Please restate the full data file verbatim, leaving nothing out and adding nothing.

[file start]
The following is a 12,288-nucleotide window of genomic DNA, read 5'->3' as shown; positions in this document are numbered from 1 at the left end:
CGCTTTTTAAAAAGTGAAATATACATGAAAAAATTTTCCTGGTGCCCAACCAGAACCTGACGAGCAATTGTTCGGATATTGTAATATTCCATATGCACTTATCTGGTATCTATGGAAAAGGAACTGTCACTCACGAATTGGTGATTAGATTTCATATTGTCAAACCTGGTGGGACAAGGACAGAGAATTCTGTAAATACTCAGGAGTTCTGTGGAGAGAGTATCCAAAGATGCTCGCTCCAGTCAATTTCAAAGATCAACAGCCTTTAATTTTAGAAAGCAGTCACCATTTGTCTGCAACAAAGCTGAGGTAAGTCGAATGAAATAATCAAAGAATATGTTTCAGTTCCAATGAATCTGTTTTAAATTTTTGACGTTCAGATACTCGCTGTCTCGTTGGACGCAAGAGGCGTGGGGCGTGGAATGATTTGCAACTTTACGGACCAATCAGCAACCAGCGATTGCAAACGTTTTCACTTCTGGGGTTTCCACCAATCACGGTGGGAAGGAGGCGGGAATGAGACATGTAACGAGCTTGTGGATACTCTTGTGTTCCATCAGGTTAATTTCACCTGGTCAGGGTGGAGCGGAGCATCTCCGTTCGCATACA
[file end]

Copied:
The following is a 12,288-nucleotide window of genomic DNA, read 5'->3' as shown; positions in this document are numbered from 1 at the left end:
CGCTTTTTAAAAAGTGAAATATACATGAAAAAATTTTCCTGGTGCCCAACCAGAACCTGACGAGCAATTGTTCGGATATTGTAATATTCCATATGCACTTATCTGGTATCTATGGAAAAGGAACTGTCACTCACGAATTGGTGATTAGATTTCATATTGTCAAACCTGGTGGGACAAGGACAGAGAATTCTGTAAATACTCAGGAGTTCTGTGGAGAGAGTATCCAAAGATGCTCGCTCCAGTCAATTTCAAAGATCAACAGCCTTTAATTTTAGAAAGCAGTCACCATTTGTCTGCAACAAAGCTGAGGTAAGTCGAATGAAATAATCAAAGAATATGTTTCAGTTCCAATGAATCTGTTTTAAATTTTTGACGTTCAGATACTCGCTGTCTCGTTGGACGCAAGAGGCGTGGGGCGTGGAATGATTTGCAACTTTACGGACCAATCAGCAACCAGCGATTGCAAACGTTTTCACTTCTGGGGTTTCCACCAATCACGGTGGGAAGGAGGCGGGAATGAGACATGTAACGAGCTTGTGGATACTCTTGTGTTCCATCAGGTTAATTTCACCTGGTCAGGGTGGAGCGGAGCATCTCCGTTCGCATACA